According to the cybersecurity company Check Point, a wide range of malicious actors are trying to use the conversational artificial intelligence program ChatGPT, launched by the company OpenAI, on the sly.
“We are seeing Russian hackers trying to circumvent the regional restrictions put in place around ChatGPT,” Pete Nicoletti, one of Check Point’s IT security managers, warned a small gathering of journalists at a company event in New York.
This is terrifying. Automating the creation of extremely realistic email phishing templates and potentially use its API to reply to any email sent back? And all that was needed to convince it was “it’s for a school presentation”?! #ChatGPT #CyberSec @elonmusk @sama pic.twitter.com/2fa6Sz3in3
—Charles (@harclesah) February 10, 2023
Requests from Russia are blocked
Check Point official refers to ChatGPT Application Programming Interface access restrictions. The latter must block requests from Russia.
But according to him, these attempts to circumvent the restrictions of use are only one example among others. “ChatGPT will be used by good actors and bad actors,” he summed up.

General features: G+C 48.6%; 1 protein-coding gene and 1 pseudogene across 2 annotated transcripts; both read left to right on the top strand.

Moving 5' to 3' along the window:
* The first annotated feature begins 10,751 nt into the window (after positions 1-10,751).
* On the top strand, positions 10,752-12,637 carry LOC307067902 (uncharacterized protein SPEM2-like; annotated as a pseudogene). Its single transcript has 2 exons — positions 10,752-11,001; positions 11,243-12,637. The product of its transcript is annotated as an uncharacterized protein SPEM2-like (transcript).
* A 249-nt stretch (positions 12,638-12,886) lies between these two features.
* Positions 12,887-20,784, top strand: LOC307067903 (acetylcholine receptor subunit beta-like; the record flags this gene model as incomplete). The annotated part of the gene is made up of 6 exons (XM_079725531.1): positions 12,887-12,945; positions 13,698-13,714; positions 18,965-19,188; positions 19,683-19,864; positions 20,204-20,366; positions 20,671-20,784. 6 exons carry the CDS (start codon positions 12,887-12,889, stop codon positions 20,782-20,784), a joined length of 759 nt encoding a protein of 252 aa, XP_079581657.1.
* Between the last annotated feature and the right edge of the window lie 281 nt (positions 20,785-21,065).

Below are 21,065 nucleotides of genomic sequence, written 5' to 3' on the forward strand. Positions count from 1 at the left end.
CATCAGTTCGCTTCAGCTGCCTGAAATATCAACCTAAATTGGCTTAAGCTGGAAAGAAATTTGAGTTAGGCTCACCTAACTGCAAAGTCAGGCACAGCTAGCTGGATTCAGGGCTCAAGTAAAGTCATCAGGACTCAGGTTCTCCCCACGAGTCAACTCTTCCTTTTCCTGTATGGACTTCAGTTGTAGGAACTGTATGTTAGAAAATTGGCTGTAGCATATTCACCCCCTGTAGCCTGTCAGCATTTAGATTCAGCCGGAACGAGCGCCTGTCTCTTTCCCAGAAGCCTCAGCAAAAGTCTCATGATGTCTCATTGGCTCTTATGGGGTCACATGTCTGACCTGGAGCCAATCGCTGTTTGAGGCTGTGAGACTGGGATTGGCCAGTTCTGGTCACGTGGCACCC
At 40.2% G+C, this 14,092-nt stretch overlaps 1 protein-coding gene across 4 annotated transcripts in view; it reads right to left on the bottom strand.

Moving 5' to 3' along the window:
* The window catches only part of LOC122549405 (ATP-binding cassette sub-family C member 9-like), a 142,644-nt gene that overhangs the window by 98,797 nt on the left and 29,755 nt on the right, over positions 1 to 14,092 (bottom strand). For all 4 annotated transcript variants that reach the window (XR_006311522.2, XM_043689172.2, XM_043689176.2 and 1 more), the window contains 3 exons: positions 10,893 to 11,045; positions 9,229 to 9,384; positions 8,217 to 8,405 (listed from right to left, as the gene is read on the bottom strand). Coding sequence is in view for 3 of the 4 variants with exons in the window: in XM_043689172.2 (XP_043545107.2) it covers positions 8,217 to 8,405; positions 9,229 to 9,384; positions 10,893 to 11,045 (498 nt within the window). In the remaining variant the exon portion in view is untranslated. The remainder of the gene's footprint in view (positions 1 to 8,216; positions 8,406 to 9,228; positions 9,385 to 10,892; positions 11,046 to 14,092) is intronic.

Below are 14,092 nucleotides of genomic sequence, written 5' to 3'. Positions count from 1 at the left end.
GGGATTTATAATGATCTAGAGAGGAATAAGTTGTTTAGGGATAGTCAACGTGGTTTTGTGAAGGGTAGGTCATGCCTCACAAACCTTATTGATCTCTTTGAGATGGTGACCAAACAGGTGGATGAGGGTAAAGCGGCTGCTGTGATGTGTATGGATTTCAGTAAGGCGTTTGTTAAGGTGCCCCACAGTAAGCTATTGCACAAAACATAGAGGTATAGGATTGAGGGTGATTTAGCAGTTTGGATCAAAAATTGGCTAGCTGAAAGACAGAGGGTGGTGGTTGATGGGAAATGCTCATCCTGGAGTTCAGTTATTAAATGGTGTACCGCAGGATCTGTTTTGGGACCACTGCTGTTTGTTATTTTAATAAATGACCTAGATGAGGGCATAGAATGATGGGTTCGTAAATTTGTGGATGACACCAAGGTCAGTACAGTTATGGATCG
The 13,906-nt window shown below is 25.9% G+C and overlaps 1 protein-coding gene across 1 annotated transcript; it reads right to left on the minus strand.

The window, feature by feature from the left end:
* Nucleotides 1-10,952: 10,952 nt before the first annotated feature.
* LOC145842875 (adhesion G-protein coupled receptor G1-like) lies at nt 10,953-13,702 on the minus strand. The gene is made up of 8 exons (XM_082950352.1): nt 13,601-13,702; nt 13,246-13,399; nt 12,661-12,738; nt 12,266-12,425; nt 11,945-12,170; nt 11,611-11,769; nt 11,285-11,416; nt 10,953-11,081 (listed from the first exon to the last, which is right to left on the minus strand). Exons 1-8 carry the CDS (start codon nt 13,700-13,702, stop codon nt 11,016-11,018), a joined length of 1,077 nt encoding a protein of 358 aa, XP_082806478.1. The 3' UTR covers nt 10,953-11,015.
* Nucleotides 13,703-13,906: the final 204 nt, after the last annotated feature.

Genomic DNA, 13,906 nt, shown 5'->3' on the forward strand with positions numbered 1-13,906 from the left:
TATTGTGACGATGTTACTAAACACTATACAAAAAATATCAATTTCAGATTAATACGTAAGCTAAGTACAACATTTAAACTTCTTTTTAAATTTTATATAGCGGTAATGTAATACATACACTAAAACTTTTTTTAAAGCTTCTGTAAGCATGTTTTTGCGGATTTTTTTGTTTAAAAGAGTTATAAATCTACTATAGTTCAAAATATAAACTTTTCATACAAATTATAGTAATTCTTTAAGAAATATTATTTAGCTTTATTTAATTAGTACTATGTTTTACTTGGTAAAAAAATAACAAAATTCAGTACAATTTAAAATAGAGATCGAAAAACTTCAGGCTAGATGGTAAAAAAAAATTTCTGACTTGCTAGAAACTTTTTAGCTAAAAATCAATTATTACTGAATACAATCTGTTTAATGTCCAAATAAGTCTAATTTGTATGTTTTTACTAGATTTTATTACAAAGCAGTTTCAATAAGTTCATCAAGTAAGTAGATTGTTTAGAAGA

For example, he noticed on the Reddit forum the exploit attempt that appeared under the name DAN, for “do anything now”. This involves using the chat prompt to manipulate ChatGPT so that it produces text that escapes the safeguards put in place by its designers, yet intended to prevent it from producing certain texts, for example hate speech.
Mass targeting for phishing
For Pete Nicoletti, ChatGPT should eventually allow malicious hackers to develop improved forms of phishing attacks.
“They will be extremely targeted, because attackers will be able to make this type of attack relevant to each victim,” he predicts, believing that this should allow for a kind of mass targeting.
The company had already reported the first attempts by malicious hackers with the conversational artificial intelligence program a month ago. Thus, on a forum, a hacker had explained at the end of December how he used ChatGPT to recreate strains of malicious programs such as infostealers or encryptors.